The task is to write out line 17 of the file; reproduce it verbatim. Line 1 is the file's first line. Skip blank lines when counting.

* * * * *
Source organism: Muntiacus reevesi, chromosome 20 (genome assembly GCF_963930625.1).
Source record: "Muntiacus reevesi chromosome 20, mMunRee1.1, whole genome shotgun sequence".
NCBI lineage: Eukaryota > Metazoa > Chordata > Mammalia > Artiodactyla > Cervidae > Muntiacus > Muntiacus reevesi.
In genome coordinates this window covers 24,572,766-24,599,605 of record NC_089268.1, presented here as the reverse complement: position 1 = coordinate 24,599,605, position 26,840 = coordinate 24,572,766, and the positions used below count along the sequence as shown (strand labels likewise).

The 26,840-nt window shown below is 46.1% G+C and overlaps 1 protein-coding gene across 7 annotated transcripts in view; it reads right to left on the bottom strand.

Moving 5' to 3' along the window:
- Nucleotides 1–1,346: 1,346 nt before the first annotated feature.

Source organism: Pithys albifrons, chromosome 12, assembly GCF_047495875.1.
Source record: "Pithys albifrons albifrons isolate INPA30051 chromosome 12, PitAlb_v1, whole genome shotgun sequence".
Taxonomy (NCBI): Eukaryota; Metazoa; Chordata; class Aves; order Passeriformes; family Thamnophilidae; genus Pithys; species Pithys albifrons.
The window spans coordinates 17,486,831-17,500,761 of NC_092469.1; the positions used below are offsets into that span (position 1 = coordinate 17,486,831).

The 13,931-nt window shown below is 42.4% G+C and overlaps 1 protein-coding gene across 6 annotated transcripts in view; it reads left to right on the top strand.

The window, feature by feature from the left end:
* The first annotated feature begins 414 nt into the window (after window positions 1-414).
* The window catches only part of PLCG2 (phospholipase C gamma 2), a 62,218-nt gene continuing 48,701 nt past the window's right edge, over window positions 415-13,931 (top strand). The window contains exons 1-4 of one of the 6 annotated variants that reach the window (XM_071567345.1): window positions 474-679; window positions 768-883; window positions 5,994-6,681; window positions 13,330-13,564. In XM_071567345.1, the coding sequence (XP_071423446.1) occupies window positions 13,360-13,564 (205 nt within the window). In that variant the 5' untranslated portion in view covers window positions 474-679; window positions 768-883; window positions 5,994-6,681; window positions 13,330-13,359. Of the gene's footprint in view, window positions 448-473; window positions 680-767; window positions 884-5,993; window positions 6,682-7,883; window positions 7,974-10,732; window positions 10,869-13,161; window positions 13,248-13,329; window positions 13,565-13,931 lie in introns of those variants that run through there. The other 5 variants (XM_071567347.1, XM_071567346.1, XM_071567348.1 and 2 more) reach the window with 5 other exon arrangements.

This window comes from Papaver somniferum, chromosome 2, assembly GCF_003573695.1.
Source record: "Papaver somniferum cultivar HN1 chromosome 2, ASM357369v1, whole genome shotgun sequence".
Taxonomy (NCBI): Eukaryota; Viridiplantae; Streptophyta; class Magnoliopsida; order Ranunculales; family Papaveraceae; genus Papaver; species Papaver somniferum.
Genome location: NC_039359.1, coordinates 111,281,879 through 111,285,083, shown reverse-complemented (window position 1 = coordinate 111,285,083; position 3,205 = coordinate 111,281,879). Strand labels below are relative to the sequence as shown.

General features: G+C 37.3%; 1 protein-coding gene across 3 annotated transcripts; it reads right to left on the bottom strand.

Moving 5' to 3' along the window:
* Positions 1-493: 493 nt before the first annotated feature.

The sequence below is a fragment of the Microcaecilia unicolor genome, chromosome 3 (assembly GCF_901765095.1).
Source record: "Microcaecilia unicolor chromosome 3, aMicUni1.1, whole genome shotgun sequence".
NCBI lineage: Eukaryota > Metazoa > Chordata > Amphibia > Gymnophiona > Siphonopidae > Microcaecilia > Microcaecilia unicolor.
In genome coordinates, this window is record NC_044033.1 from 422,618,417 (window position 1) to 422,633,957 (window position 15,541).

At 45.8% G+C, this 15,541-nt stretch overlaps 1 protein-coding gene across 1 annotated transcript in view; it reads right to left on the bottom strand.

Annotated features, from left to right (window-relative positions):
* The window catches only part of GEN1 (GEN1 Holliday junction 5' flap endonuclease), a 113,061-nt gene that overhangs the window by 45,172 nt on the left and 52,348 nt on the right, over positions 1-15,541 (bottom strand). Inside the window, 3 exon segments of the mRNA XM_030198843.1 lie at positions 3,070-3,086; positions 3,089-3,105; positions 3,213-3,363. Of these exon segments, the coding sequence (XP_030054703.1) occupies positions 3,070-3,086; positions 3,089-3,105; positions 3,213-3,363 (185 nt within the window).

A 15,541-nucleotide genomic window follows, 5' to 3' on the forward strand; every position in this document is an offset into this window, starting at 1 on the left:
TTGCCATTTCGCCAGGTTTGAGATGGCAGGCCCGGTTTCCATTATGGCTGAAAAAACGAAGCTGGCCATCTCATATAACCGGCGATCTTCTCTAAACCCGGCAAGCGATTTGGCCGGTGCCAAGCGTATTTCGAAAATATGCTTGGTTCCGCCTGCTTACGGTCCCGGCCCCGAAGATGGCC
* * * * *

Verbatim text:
Source record: "Papaver somniferum cultivar HN1 chromosome 2, ASM357369v1, whole genome shotgun sequence".